Postural stress is the most common cause of lower back pain. Generally, when you're standing and walking, the increased pressure on your spine can make the lower back muscles tighten and spasm, leading to pain. Some specific causes of lower back pain include: sprains from stretched ligaments.
Back pain can worsen when transitioning from a sitting position to a standing position. This is mainly caused by the rounding of the spine while attempting to stand up, which causes the low back to lift the weight of your body as you manoeuvre.
When you're sedentary for a prolonged period of time, your circulation decreases. This is why many people find themselves feeling stiff when waking up or after sitting and watching a movie. This stiffness can cause your pain to worsen, especially around the joints.
Difficulty in standing up from a chair can be due to a combination of reasons: weakness of the legs. stiffness in the back. poor balance.
Another contributing factor is the change in ligaments, tendons and muscles that are relatively relaxed and flexible when we are young. These lose that flexibility with ageing and disuse. In fact, many of the age-related changes in muscles, bones and joints are the result of disuse.
Sharp knee pain when you stand up after sitting is often caused by patellofemoral pain syndrome. This condition is characterized by pain in the front of the knee and around the kneecap. It's also called 'runner's knee' or 'jumper's knee' and is common in athletes, though it can affect anyone.
Waking up with aching legs can be causes by lifestyle factors – for example, long periods of walking or standing the previous day can leave legs sore. Poor sleep can also contribute to leg ache, as our bodies need a good night's sleep to recover from any muscle soreness.
The lower back consists of facet joints that stay flexed and relaxed when sitting. But just as you stand up, these joints become compressed due to the pressure. If you have arthritis or any other health condition, you may feel a sudden, sharp pain when standing up.
“Sitting all day will make the front of your body tighten up—especially your hip flexors, rectus femoris (a quad muscle), pectoralis (chest), upper traps (upper back), and anterior scalenes (the front of your neck),” explains David Reavy, a Chicago-based orthopedic physical therapist at React Physical Therapy.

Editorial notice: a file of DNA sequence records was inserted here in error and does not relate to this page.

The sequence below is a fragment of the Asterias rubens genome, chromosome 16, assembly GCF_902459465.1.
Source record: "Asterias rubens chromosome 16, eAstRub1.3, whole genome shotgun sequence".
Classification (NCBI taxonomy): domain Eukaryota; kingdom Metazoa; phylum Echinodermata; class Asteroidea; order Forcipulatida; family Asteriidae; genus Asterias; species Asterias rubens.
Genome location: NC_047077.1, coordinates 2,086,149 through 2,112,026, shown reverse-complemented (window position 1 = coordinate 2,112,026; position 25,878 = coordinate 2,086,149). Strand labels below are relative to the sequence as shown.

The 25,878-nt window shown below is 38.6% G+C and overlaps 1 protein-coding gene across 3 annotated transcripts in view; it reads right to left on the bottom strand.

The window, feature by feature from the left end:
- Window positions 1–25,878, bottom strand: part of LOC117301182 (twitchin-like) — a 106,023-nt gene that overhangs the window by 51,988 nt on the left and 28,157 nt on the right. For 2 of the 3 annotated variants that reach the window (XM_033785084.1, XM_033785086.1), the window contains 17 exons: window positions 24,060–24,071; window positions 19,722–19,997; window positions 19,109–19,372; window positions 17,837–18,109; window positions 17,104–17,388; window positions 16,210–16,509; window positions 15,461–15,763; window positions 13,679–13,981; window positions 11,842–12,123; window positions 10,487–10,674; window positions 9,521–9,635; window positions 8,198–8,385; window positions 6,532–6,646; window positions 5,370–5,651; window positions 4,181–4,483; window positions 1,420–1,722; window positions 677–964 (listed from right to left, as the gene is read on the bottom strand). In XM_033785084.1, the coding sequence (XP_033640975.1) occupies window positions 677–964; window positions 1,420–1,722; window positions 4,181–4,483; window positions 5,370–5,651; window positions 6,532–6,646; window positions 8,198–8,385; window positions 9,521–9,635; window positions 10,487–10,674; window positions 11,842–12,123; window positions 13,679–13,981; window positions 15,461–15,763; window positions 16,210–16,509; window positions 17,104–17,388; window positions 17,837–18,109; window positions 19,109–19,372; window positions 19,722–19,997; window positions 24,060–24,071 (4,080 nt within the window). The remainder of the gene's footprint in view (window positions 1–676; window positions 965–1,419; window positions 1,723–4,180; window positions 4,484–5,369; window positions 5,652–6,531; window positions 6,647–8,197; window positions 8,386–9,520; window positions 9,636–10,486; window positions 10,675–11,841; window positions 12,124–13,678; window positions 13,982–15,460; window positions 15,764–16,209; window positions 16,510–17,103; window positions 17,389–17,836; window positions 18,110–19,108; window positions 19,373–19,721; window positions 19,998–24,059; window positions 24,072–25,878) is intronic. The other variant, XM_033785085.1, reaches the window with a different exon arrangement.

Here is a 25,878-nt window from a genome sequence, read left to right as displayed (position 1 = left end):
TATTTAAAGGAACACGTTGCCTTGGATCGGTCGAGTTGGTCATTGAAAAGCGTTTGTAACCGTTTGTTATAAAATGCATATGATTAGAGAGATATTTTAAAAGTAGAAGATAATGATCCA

Potential Reasons for Lower Back Pain When You Can't Stand Up Straight. Although there are a number of reasons that back problems may develop, three of the most common causes of lower back pain that makes it difficult to stand up straight are back sprains or strains, sciatica, and a herniated disc.
If the pain you feel extends to your arms, forearms, and hands, the source may be your cervical spine. On the other hand, if you feel the pain radiating to your legs, it may be a problem with the lumbar spine.
Blood and tissue cancers such as multiple myeloma, lymphoma, and melanoma can all cause lower back pain.
The sciatic nerve travels from the lower back through the hips and buttocks and down each leg. Sciatica most often occurs when a herniated disk or an overgrowth of bone puts pressure on part of the nerve. This causes inflammation, pain and often some numbness in the affected leg.
When you stand for a length of time, your pelvis is often pushed backward, increasing the curve of your lower back (lumbar region). This puts increased pressure on the soft tissues surrounding the spine, causing your lower back muscles to tighten or even spasm, resulting in pain in the joints and nerves of your spine.
Causes of Aching Legs
When gravity is no longer helping arterial blood reach your feet, it can lead to severe pain. Chronic venous insufficiency (CVI) can cause aching legs at night due to high pressure in the veins and stagnant venous blood from sitting or standing all day.
While MS and fibro may have some symptoms in common, they are ultimately distinct conditions with very different causes and treatments. Fibromyalgia and multiple sclerosis are both chronic diseases with no cure. Fibromyalgia and multiple sclerosis can both cause some of the same symptoms.
Fibromyalgia affects as many as 4 million Americans 18 and older. The average age range at which fibromyalgia is diagnosed is 35 to 45 years old, but most people have had symptoms, including chronic pain, that started much earlier in life. Fibromyalgia is more common in women than in men.
Diagnosing fibromyalgia can be difficult as there's no specific test to diagnose the condition. The symptoms of fibromyalgia can also vary from person to person and are similar to those of several other conditions. The GP will ask you how your symptoms are affecting your daily life.
Orthostatic hypotension — also called postural hypotension — is a form of low blood pressure that happens when standing after sitting or lying down. Orthostatic hypotension can cause dizziness or lightheadedness and possibly fainting.
The joint may become stiff and swollen, making it difficult to bend and straighten the knee. Pain and swelling may be worse in the morning, or after sitting or resting. Vigorous activity may cause pain to flare up.
Osteoarthritis of the knee
Your knees may be most painful when you walk, particularly when walking up or down hills or stairs. Sometimes, your knees may "give way" beneath you or make it difficult to straighten your legs. You may also hear a soft, grating sound when you move the affected joint.
Check if it's a slipped disc
numbness or tingling in your shoulders, back, arms, hands, legs or feet. neck pain. problems bending or straightening your back. muscle weakness.
Contact your health care provider for back pain that: Lasts longer than a few weeks. Is severe and doesn't improve with rest. Spreads down one or both legs, especially if the pain goes below the knee.